The idea behind the Bill, as Senator Barrett explained, is that the institution will be a bridge between investors on the one hand and borrowers on the other. Everybody in this House will recognise that we do not have a functioning banking system. Having recapitalised the banks, they are still not working, and I do not believe they will work. I recall somebody who was working within the banking architecture for many years saying to me at the time this crisis emerged that the banks, months before the issue arose, were sitting at high levels preparing their campaign and that they would dance rings around our Department of Finance and our Administration. Our Administration depends on people in the Department of Finance, the Central Bank and the regulator, all of whom failed, catastrophically in my opinion, to deal with the issues when they needed to be dealt with.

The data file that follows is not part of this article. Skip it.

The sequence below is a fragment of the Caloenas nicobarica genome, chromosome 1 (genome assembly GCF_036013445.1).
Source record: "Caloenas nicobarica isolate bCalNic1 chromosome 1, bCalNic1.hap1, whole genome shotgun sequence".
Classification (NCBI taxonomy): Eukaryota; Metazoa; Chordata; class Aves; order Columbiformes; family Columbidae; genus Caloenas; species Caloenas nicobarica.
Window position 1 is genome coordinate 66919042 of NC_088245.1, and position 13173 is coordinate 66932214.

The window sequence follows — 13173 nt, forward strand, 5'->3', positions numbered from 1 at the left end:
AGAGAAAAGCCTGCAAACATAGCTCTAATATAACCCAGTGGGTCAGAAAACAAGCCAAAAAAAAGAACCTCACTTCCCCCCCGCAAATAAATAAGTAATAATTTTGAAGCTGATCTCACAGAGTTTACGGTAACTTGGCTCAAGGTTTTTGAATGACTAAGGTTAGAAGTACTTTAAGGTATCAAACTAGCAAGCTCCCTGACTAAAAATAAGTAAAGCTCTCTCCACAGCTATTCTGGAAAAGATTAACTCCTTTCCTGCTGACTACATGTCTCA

Many people have identified as a central failing during those good years that policies pursued were pro-cyclical, in other words, we had tax incentives and generated more investment into the property area. I was a critic of our tax regime at the time. I believe the commencement of this spiral began in the mid-1990s when the current Taoiseach, as Minister for Tourism and Trade, introduced the holiday home scheme. Over 1,000 houses were built in the Courtown area in my county and sold at a multiple of three times what houses in the rest of the county were selling for simply because of the tax breaks. Developers and investment structures made a killing, so to speak, because people were blinded by the tax deduction they got and, consequently, spent much more than they should have spent on the system.